The concept of Egregores has a long and complex history rooted in ancient spiritual traditions. The term itself comes from the French word égrégore, which is derived from the Ancient Greek word ἐγρήγορος (egrēgoros), meaning “wakeful”. In ancient Greece, this term was used to describe a type of protective spirit or guardian angel that watched over a particular place or community. Similar concepts of collective thought-forms also exist in various religious and spiritual traditions, including Buddhism, Hinduism, and Taoism, where they are referred to as “tulpas” or “thought-forms”.
Within Enochian traditions, Egregores refer specifically to angelic beings or watchers who are invoked through specific rituals and practices. According to the Book of Enoch, a non-canonical text attributed to the prophet Enoch, the watchers were a group of angels who were sent to earth to watch over humanity. However, they soon became corrupted and began to teach humans forbidden knowledge, which led to their downfall. The concept of Egregores in this context therefore refers to the idea that these angelic beings can be invoked and controlled through specific rituals and practices in order to gain knowledge or power.
In more recent times, the concept of Egregores has been used to describe a psychic manifestation or thought-form that arises from the collective thoughts of a particular group. In this context, Egregores are created through the shared beliefs, values, and intentions of a particular community or organization. They can be seen as a kind of group consciousness or collective spirit that is capable of influencing the thoughts and behaviors of those who are part of the group.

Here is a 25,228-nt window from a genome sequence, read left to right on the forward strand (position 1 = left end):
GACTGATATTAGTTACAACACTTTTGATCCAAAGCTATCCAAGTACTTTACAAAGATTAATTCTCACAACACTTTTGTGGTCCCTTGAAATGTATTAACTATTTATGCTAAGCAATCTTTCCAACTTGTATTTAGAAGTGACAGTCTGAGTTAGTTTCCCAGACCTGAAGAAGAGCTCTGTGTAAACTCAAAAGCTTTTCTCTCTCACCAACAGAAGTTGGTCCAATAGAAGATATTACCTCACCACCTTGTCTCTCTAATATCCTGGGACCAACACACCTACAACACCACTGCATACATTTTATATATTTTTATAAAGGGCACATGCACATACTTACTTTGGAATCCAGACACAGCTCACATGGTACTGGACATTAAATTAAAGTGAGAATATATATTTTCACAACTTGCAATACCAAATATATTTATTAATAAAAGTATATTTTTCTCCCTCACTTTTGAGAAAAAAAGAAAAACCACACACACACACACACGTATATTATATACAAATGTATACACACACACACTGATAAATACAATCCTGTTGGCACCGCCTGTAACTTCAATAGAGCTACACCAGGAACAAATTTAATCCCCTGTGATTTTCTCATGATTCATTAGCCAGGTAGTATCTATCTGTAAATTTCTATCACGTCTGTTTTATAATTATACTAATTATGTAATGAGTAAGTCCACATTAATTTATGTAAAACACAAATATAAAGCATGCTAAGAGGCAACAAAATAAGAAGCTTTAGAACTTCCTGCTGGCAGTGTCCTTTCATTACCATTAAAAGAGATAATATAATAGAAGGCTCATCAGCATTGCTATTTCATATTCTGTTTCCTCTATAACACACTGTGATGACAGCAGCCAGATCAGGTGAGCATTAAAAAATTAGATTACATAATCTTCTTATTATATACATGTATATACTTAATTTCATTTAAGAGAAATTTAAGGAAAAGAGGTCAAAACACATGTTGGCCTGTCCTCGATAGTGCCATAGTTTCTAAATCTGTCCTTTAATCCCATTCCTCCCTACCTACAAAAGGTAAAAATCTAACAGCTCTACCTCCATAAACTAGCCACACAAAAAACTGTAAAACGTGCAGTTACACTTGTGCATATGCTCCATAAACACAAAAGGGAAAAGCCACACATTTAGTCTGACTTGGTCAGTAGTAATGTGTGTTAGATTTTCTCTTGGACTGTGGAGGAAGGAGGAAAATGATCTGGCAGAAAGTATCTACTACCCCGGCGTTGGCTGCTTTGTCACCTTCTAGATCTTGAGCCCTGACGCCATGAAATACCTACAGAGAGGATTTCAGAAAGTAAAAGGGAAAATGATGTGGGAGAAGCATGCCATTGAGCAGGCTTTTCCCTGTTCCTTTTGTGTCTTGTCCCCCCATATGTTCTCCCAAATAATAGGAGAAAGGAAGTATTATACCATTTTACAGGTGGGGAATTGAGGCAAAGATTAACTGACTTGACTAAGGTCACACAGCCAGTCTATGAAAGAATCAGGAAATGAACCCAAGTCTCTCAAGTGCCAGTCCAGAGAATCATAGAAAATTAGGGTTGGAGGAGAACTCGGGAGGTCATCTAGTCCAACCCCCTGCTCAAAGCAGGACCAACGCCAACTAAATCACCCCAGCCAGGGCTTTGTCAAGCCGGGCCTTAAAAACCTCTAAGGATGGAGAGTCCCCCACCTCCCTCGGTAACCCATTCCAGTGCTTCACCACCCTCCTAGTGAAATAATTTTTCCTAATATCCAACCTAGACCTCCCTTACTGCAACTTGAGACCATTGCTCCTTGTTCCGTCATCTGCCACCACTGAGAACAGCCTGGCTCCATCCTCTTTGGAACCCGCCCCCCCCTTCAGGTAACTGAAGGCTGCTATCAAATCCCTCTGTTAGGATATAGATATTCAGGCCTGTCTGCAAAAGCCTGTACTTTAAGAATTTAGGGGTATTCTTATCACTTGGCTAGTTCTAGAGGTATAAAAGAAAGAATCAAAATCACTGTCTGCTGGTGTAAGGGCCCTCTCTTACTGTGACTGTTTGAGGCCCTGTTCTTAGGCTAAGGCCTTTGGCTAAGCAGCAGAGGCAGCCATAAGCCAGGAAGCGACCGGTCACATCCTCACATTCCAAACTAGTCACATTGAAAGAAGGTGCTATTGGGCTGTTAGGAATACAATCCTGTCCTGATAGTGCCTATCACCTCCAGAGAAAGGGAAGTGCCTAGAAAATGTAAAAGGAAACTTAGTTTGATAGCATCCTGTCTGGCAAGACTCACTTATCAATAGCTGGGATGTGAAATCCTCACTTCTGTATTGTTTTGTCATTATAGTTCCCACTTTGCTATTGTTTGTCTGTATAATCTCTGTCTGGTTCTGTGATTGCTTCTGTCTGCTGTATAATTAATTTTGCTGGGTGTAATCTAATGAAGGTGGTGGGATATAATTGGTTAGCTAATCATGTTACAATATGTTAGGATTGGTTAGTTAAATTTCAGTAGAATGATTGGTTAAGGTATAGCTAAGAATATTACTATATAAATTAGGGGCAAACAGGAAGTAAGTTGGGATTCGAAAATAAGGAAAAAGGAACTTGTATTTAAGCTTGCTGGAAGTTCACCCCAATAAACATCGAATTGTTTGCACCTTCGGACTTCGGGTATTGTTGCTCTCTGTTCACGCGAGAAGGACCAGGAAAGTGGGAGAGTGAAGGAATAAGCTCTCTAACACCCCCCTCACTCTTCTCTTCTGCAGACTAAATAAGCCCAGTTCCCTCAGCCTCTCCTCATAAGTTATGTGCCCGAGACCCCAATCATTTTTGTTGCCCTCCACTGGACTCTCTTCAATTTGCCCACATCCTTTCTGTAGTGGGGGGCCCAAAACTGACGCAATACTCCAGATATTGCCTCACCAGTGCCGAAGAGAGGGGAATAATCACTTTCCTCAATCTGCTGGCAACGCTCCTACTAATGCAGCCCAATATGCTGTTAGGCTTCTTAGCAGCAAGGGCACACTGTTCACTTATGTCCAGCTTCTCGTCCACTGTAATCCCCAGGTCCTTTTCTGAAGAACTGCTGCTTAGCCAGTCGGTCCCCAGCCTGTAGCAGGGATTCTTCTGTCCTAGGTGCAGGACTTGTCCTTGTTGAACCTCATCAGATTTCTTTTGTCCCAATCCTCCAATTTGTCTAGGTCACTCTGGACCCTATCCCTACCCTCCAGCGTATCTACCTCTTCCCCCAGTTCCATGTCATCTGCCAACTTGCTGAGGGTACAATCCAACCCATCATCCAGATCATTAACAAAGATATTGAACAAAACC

One example of this can be seen in the creation of corporate Egregores, where the collective thoughts and intentions of a company’s employees, customers, and stakeholders come together to create a kind of “corporate spirit” that can influence the success or failure of the organization. This concept has been explored in depth by occultist and author William Butler Yeats in his book “A Vision”, where he describes the creation of a “gyres” or spiraling vortex of energy that is created by the collective thoughts and intentions of a particular group.
There is some evidence to suggest that Egregores have been used by various groups throughout history for various purposes. For example, in the book “The Secret History of the World” by Mark Booth, the author explores the concept of Egregores and suggests that they have been used by secret societies and religious groups throughout history to gain power and influence. He cites examples such as the Knights Templar, the Freemasons, and the Rosicrucians, all of whom are said to have created powerful Egregores that allowed them to achieve their goals.
Another example of the use of Egregores can be seen in the practices of Chaos Magick, a modern occult movement that emphasizes the creation of personal Egregores as a means of achieving personal transformation and magical power. In this context, practitioners create their own Egregores through visualization and other techniques, and use them to achieve specific goals or desires.